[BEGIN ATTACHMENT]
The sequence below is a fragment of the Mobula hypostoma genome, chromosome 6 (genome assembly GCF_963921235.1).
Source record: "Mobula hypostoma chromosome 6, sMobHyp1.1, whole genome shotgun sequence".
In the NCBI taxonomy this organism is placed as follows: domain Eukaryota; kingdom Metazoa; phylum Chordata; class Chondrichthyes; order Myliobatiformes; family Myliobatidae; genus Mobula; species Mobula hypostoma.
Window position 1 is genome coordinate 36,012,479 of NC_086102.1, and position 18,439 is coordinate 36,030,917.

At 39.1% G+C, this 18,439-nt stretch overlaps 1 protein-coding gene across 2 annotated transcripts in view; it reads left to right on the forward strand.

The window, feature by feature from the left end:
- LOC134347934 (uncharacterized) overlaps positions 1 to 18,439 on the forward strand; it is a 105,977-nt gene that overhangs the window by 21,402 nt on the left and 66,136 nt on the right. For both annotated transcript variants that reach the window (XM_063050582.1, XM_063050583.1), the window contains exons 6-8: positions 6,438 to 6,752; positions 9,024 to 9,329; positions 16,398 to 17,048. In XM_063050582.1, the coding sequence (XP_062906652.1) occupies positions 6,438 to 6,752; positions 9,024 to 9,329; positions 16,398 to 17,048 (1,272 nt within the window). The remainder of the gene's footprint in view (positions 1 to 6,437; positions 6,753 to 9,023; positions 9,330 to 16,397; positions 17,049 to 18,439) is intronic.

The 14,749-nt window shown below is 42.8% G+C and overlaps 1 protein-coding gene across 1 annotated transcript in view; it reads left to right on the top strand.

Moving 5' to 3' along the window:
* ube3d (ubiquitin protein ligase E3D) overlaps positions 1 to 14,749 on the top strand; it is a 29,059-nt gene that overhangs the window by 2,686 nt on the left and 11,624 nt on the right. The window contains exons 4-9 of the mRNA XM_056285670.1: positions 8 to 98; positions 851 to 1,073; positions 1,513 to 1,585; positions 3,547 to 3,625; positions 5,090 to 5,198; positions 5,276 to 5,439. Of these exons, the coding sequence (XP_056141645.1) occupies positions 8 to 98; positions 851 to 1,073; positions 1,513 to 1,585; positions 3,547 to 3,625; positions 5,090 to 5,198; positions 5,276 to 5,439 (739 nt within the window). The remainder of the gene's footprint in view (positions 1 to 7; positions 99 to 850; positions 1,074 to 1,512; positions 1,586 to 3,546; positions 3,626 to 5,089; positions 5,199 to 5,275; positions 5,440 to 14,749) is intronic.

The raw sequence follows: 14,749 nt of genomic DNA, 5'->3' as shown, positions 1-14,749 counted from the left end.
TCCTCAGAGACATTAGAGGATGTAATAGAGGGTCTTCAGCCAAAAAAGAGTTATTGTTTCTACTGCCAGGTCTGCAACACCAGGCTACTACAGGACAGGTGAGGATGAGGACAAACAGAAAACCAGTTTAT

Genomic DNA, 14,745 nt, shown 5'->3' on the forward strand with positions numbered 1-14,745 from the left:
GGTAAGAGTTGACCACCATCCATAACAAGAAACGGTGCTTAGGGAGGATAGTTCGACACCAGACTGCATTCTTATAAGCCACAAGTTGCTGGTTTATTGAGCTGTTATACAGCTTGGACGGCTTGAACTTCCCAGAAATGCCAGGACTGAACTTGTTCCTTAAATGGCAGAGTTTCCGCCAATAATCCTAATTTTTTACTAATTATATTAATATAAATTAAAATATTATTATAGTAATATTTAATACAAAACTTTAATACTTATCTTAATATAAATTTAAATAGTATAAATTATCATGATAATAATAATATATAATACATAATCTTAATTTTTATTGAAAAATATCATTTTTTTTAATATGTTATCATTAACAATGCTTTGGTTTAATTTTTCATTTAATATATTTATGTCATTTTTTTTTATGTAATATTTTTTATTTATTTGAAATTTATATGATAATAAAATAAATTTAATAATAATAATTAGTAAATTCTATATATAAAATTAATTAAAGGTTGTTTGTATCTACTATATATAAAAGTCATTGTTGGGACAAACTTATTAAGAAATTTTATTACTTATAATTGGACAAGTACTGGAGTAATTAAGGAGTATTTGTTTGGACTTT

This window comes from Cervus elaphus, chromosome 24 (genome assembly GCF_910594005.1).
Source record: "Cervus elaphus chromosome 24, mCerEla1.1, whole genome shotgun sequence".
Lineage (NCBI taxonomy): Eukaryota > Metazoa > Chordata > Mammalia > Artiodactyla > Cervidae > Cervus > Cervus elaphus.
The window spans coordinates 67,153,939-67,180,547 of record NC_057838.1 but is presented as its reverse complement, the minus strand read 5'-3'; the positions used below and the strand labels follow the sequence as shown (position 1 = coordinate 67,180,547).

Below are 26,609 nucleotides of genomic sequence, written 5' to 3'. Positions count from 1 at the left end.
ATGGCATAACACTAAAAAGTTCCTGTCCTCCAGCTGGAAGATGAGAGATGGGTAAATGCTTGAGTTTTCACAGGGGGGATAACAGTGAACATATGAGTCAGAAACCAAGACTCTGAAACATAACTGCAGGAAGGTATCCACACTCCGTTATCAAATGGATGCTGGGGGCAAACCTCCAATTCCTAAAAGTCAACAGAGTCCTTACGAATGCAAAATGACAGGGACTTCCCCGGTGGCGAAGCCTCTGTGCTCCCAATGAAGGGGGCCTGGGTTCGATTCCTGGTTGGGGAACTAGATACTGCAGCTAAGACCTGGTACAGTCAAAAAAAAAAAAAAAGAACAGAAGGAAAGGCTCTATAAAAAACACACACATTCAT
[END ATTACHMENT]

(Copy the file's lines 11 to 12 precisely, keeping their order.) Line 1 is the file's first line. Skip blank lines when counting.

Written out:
The raw sequence follows: 14,749 nt of genomic DNA, 5'->3' as shown, positions 1-14,749 counted from the left end.
TCCTCAGAGACATTAGAGGATGTAATAGAGGGTCTTCAGCCAAAAAAGAGTTATTGTTTCTACTGCCAGGTCTGCAACACCAGGCTACTACAGGACAGGTGAGGATGAGGACAAACAGAAAACCAGTTTAT